Jeffrey Cahill did not set out to become an interior designer. Now, though, as he begins the fourth year of operation of the company he founded, CS Design in Red Bank, he is starting to think it is what he was born to do.
He likes the excitement of imagining what a space will look like and feel like.
“My favorite part of the business is the first 24 hours of the job,” Cahill said, “seeing it in my head.”
He also likes the process of executing that vision, figuring out how to overcome obstacles and finding the right materials.
Cahill has managed to channel his imagination and enthusiasm into a business that has grown from $90,000 in revenue in 1997 to $500,000 last year. He expects revenue of mroe than $1,000,000 this year.
His breakthrough assignment was designing the interior of Ashes steakhouse and Seafood
|Raw Bar, the public restaurant/private club/cigar bar that captured a lot of attention when it opened on Broad Street in Red Bank in the summer of 1998. Since then CS Design has created the interiors of a variety of restaurants and other commercial establishments, along with apartments and houses.
Clients have included Pasta Fresca, which is scheduled to reopen in The Grove at Schrewsbury by the end of this month, the Black Oak Grill on Route 35 in Middletown, the Nove (pronounced no-vay) apparel store on Broad Street in Red Bank, and CS Design's biggest job so far the Charlie Brown's restaurant chain.
About 75 percent of the company's work is commercial. The rest is residential. Many of the residential jobs come from the clients who first hired Cahill for commercial designs.
The 37-year old Cahill was born and raised in Holmdel. After graduating from Hlmdel High School in 1981, he attended the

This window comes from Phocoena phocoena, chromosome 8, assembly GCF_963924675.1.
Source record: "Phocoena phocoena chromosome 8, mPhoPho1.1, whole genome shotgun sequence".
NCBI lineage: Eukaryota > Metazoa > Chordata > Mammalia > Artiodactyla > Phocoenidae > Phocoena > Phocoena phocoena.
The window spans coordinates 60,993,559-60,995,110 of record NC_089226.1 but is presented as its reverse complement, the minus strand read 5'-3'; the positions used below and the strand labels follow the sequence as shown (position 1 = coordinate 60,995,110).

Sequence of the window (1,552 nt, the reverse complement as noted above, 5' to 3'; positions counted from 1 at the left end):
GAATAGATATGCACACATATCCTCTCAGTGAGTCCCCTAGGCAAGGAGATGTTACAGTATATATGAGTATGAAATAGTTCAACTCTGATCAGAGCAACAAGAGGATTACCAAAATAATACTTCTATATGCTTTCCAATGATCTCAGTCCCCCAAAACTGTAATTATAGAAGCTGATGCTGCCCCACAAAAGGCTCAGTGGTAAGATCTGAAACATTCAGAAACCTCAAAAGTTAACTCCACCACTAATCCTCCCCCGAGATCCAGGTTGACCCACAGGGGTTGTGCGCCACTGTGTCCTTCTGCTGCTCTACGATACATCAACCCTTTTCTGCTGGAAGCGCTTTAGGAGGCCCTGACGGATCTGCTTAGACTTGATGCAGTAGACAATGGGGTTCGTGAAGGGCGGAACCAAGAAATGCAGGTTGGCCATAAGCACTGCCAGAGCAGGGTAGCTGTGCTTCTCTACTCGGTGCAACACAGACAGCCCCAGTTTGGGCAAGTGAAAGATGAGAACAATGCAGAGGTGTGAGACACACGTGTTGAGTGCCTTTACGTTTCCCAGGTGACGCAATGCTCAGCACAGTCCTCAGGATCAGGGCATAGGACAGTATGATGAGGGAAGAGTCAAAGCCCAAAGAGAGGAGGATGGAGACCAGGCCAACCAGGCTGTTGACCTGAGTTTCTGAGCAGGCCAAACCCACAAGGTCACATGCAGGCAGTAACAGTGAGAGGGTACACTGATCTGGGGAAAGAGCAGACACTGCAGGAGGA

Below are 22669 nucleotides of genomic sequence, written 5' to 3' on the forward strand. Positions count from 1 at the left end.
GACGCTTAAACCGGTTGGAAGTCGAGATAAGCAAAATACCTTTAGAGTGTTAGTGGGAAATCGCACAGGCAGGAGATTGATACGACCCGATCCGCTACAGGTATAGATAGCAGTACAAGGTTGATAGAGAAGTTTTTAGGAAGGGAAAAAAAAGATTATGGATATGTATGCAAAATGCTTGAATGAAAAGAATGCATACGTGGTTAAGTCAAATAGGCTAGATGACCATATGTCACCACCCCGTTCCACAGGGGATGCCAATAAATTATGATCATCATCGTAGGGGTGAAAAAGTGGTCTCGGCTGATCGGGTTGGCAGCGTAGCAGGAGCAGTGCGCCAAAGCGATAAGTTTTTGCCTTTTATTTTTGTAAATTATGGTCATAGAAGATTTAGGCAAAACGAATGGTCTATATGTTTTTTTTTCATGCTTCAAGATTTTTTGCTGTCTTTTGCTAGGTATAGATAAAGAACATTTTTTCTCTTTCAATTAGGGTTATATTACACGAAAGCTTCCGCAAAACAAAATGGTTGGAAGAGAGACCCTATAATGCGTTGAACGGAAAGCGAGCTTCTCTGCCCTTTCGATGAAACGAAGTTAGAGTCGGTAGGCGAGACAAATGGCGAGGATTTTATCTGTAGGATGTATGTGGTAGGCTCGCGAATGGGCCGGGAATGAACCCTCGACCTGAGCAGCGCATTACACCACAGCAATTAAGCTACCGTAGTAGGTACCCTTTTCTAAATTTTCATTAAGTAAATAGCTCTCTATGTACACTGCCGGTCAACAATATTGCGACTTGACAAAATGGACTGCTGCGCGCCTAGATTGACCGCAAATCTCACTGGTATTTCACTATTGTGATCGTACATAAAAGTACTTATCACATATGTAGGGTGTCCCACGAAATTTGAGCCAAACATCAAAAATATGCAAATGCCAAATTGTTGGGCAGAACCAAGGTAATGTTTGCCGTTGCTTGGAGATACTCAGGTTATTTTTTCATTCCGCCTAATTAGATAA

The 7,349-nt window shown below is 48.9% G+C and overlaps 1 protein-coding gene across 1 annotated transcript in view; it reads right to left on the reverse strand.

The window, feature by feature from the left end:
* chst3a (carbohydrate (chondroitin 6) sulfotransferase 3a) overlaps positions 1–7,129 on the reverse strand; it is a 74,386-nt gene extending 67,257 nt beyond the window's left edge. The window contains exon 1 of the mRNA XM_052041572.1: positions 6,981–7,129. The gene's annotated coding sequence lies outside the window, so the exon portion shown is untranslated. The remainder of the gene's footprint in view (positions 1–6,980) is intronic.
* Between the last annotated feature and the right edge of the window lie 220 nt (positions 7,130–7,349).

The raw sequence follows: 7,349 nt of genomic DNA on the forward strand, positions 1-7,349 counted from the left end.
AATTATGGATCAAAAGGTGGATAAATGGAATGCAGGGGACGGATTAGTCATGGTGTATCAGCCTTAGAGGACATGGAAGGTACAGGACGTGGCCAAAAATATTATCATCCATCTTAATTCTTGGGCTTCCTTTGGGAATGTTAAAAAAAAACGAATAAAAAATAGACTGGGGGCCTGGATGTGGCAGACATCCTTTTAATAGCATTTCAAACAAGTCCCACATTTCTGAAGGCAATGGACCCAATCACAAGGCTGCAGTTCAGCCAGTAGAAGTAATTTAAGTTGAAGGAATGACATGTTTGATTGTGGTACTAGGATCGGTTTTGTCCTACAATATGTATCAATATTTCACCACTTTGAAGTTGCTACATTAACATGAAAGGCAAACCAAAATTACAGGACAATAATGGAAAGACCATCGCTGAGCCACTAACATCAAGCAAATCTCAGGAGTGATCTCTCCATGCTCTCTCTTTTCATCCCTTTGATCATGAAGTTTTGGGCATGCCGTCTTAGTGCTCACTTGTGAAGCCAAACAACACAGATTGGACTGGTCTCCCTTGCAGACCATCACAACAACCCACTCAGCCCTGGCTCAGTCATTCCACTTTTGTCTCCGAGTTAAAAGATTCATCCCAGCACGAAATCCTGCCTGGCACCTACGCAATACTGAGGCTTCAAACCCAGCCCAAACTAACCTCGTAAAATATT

School of Visual Arts in Manhattan, thinking it would help him get a job in the adverttising industry/
"Back in the 1980's it was all the rage to be in advertising," he said. "But the market became saturated."
So when Cahill received his bachelor's degree in graphic design in 1986, he kept working in the industry he had worked in part-time or full-time since he was 16 years old construction.
He eventually became a construction foreman, which meant good pay and benefits. With marriage, two sons and a house with a mortgage in Fair Haven, he was not in a position to take any
|risks pursuing another career.
Occasionally, though, when Cahill would work with interior designers' plans in construction, he thought he could do as well, or better.
After a divorce in 1994, Cahill began moving toward a new career. "I could make the break," he said.
Cahill began by doing free-lance work for Unlimited Designs, a design company in As bury Park.
Then the Junior League of Monmouth County sponsored a design competition in which different designers did rooms in a house in West Long Branch. After the public toured the house, Cahill won the people's choice award for a breakfast room he did.
"That gave me the courage to start on my own," Cahill said. He used $30,000 that he received from the sale of the house in Fair Haven to start CS Design. The CS stands for Cahill Studio.
|Cahill believes that his training and expertise in graphic design help give his designs freshness.
"I think of the shapes of the walls like a graphic," he said. "I look at a set of blueprints and look at it graphically, whereas an architect might look at it mathematically."
On the other hand, Cahill said, his experience in construction helps keep his designs from getting lost in unrealistic clouds of abstraction. He knows what's feasible and what it will cost.
The Ashes assignment came through a Red Bank architect, Leonard V. Martelli. Cahill introduced himself to Martelli, as he did with many architects, by sending him photographs of his work. "I was intrigued," Martelli said.
When the Ashes project came along, Martelli thought Cahill would be a good fit, and Ashes' owners agreed when they saw the ideas.
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